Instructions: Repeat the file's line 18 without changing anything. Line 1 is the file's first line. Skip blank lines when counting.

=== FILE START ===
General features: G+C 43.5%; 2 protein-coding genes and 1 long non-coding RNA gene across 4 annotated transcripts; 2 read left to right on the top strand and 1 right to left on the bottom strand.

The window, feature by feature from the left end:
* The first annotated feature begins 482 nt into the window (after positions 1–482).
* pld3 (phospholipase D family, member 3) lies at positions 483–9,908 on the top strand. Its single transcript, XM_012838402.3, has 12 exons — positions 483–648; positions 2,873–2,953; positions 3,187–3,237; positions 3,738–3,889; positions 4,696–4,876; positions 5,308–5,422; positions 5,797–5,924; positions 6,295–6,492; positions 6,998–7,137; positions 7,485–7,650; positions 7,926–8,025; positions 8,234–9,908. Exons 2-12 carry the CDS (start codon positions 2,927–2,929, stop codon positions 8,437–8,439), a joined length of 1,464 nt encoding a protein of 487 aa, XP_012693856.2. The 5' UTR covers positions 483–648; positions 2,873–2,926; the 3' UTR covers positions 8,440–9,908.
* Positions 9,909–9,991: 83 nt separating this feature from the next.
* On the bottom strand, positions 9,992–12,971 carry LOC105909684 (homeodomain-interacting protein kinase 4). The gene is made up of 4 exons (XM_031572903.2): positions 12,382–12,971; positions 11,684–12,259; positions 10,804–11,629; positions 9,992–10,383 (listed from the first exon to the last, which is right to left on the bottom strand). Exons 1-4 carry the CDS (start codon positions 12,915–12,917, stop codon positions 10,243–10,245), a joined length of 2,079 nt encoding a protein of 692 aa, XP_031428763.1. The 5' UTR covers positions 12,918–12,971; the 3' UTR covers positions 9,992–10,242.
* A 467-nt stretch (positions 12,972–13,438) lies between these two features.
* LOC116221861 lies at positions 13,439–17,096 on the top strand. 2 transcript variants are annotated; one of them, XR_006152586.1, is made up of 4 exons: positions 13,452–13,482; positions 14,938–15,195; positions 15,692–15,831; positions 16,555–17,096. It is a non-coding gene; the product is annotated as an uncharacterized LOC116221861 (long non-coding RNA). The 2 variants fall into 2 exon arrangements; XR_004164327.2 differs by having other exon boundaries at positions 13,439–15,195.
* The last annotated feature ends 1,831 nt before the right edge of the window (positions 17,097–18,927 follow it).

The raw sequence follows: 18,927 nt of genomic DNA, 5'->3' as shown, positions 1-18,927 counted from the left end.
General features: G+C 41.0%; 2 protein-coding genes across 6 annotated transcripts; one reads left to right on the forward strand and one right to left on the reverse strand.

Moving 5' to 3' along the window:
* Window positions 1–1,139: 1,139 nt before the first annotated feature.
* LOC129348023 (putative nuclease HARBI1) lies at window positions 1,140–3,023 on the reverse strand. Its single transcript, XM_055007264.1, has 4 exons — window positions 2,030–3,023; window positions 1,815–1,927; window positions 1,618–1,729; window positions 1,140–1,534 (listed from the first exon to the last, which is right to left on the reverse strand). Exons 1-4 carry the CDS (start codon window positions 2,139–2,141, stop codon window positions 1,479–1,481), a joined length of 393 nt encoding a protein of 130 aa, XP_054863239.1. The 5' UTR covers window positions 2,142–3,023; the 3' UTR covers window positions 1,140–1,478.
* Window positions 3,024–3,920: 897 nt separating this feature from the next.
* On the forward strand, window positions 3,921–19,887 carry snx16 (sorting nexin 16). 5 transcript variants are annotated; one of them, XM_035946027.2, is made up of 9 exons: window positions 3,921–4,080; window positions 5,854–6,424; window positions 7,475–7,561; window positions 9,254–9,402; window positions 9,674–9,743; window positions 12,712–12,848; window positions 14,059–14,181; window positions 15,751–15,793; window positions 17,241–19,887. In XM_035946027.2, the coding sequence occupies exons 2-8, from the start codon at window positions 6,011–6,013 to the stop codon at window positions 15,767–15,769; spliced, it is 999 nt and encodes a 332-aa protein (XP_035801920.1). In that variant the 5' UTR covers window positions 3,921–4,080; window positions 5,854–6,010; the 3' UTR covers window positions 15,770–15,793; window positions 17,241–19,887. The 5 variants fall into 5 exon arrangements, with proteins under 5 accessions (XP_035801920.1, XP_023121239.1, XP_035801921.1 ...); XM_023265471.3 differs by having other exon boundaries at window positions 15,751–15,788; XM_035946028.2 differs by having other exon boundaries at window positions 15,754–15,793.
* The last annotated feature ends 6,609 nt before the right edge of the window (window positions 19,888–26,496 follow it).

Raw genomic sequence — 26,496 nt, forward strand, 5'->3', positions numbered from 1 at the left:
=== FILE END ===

Raw genomic sequence — 26,496 nt, forward strand, 5'->3', positions numbered from 1 at the left: